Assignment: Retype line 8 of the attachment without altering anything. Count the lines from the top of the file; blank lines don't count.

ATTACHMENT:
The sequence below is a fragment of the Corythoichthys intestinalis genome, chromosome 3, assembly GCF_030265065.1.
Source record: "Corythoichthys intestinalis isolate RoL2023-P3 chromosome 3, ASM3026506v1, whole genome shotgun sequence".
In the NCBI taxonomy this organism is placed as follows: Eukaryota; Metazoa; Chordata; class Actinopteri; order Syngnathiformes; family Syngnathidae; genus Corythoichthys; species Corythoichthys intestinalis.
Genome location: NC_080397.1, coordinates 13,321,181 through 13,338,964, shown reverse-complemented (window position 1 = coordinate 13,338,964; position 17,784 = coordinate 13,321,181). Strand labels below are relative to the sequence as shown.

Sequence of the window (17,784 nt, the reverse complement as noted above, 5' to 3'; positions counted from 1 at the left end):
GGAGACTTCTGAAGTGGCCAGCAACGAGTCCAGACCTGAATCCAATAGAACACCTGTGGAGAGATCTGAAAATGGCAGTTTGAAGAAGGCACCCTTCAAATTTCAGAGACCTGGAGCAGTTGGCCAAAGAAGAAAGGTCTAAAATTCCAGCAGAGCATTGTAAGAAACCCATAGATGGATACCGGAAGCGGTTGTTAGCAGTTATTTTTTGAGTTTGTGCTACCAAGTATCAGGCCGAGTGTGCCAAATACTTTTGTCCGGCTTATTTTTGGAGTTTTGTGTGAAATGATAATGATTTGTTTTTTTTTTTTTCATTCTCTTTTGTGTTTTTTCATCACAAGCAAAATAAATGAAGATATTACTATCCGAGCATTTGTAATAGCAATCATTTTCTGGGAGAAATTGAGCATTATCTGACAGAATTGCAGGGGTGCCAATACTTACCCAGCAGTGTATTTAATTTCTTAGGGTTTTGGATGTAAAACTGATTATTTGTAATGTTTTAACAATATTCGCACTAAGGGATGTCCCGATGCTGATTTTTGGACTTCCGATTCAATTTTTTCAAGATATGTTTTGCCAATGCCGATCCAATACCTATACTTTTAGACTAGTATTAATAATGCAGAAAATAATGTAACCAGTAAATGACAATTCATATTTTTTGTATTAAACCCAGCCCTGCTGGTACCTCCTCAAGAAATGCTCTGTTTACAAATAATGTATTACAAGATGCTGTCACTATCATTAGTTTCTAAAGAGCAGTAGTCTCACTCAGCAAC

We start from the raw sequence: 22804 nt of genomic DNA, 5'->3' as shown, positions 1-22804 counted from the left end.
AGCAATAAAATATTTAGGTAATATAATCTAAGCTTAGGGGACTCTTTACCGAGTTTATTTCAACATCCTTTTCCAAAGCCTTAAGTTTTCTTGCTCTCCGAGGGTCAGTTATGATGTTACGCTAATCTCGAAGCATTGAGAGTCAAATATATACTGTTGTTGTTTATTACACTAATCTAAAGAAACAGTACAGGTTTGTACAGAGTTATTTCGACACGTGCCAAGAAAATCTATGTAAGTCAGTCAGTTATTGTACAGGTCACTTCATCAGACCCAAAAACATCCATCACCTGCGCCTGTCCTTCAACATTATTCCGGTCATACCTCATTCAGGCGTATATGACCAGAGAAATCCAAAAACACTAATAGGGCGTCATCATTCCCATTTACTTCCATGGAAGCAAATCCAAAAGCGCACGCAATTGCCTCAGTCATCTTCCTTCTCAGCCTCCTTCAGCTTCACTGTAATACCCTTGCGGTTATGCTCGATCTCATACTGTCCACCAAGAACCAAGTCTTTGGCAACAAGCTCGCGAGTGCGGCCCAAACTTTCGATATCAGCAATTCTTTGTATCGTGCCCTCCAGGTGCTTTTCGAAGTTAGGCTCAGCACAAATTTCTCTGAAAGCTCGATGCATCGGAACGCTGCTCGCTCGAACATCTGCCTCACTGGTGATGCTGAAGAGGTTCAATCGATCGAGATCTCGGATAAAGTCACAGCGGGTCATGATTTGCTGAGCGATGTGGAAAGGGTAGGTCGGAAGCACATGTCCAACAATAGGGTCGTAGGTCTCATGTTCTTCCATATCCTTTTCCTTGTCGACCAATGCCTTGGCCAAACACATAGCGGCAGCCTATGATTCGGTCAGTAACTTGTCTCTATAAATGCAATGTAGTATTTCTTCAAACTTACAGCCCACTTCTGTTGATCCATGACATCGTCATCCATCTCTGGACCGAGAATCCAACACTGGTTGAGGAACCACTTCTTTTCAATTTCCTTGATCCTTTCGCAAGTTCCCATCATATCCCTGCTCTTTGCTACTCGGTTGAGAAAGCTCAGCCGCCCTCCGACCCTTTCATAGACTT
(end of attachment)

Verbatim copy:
AGCAATAAAATATTTAGGTAATATAATCTAAGCTTAGGGGACTCTTTACCGAGTTTATTTCAACATCCTTTTCCAAAGCCTTAAGTTTTCTTGCTCTCCGAGGGTCAGTTATGATGTTACGCTAATCTCGAAGCATTGAGAGTCAAATATATACTGTTGTTGTTTATTACACTAATCTAAAGAAACAGTACAGGTTTGTACAGAGTTATTTCGACACGTGCCAAGAAAATCTATGTAAGTCAGTCAGTTATTGTACAGGTCACTTCATCAGACCCAAAAACATCCATCACCTGCGCCTGTCCTTCAACATTATTCCGGTCATACCTCATTCAGGCGTATATGACCAGAGAAATCCAAAAACACTAATAGGGCGTCATCATTCCCATTTACTTCCATGGAAGCAAATCCAAAAGCGCACGCAATTGCCTCAGTCATCTTCCTTCTCAGCCTCCTTCAGCTTCACTGTAATACCCTTGCGGTTATGCTCGATCTCATACTGTCCACCAAGAACCAAGTCTTTGGCAACAAGCTCGCGAGTGCGGCCCAAACTTTCGATATCAGCAATTCTTTGTATCGTGCCCTCCAGGTGCTTTTCGAAGTTAGGCTCAGCACAAATTTCTCTGAAAGCTCGATGCATCGGAACGCTGCTCGCTCGAACATCTGCCTCACTGGTGATGCTGAAGAGGTTCAATCGATCGAGATCTCGGATAAAGTCACAGCGGGTCATGATTTGCTGAGCGATGTGGAAAGGGTAGGTCGGAAGCACATGTCCAACAATAGGGTCGTAGGTCTCATGTTCTTCCATATCCTTTTCCTTGTCGACCAATGCCTTGGCCAAACACATAGCGGCAGCCTATGATTCGGTCAGTAACTTGTCTCTATAAATGCAATGTAGTATTTCTTCAAACTTACAGCCCACTTCTGTTGATCCATGACATCGTCATCCATCTCTGGACCGAGAATCCAACACTGGTTGAGGAACCACTTCTTTTCAATTTCCTTGATCCTTTCGCAAGTTCCCATCATATCCCTGCTCTTTGCTACTCGGTTGAGAAAGCTCAGCCGCCCTCCGACCCTTTCATAGACTT